Well, my friend Bryan Ferguson and I were talking about starting some kind of fatherhood site one night while talking smack about a couple baby products. We thought “man, we’ve got to get this attitude up on the internet.” So we had our goal – a stellar, fatherly attitude. But what to call it? We both liked that nostalgic idea of the Nintendo as being the icon of “our generation”, but knew we couldn’t be something like NESDad or Nintendad. We had maybe three names we liked at the end of the night and when I woke up the next morning, Bryan texted me “I took the plunge and registered 8BitDad.com” so we ran with it.

In an effort to mock the trend of using 3 one word sentences (Just. Like. This.), please describe your blog accordingly. Just. Three. Words.

Paternity. In. Pixels.

Recently you published a post criticizing Parents.com. For those who didn’t instantly click the hyperlink in the sentence above just now, explain what your beef is with the website that is ironically hosting this interview.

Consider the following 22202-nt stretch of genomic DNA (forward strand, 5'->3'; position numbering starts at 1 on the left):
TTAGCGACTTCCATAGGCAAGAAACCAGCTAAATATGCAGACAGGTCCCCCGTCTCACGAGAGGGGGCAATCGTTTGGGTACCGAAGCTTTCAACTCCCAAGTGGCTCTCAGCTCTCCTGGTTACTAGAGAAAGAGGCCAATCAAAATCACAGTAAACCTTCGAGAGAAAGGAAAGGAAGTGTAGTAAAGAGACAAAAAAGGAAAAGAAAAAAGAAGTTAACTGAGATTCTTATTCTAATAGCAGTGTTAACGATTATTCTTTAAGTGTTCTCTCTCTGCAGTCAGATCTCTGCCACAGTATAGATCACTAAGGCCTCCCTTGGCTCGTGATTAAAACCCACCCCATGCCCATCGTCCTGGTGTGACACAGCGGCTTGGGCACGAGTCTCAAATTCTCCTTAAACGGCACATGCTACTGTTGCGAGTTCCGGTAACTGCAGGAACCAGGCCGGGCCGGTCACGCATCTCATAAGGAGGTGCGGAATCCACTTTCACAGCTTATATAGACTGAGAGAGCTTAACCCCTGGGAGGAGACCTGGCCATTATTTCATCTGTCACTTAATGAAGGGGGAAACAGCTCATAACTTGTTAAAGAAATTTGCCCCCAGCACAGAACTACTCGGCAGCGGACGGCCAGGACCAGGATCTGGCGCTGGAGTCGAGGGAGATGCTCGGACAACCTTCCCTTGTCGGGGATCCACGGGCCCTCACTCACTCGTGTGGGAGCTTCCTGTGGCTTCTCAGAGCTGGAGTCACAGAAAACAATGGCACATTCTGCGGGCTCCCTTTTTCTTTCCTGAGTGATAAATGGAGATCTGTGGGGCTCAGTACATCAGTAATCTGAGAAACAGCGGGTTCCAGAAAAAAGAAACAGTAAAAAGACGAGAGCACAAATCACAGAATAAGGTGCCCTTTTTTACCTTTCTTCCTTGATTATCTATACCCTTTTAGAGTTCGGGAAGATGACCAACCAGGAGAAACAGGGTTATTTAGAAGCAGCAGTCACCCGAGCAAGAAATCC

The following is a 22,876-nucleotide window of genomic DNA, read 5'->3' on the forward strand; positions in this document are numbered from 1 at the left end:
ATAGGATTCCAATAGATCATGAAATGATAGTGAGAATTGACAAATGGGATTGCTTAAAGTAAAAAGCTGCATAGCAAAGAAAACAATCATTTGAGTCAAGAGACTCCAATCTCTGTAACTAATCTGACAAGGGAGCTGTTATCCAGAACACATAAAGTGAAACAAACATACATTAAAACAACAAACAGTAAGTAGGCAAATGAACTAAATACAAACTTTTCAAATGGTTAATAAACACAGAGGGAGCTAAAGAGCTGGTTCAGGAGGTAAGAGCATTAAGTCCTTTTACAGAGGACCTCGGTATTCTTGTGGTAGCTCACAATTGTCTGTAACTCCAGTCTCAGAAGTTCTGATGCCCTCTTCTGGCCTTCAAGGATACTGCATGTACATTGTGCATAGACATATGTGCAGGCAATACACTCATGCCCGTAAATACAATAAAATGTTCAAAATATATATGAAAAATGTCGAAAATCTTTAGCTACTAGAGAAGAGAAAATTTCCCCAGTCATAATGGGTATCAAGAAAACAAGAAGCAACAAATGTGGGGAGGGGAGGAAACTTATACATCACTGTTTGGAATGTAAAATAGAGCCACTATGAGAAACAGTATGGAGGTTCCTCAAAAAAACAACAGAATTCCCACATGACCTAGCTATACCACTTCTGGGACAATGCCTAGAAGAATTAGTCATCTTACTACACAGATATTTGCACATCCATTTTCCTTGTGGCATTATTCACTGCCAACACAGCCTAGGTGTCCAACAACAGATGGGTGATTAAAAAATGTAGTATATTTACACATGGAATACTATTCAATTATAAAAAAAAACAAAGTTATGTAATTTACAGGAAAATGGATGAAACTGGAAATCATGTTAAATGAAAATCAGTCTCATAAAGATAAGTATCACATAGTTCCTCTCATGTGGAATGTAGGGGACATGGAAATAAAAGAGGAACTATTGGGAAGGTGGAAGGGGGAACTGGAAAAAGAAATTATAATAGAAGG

I know, right? Talk about some form of irony, or coincidence, if you’ve got a degree in English and know that it’s not really irony. Well, I’ve got a beef with most “parenthood” sites. In a nutshell, parenting websites are typically very mom-oriented, even if they use the words “and dads” from time to time. They’ve got largely female staffs, primarily female bloggers, and, if you’re into chicken-or-egg debates, primarily female readers.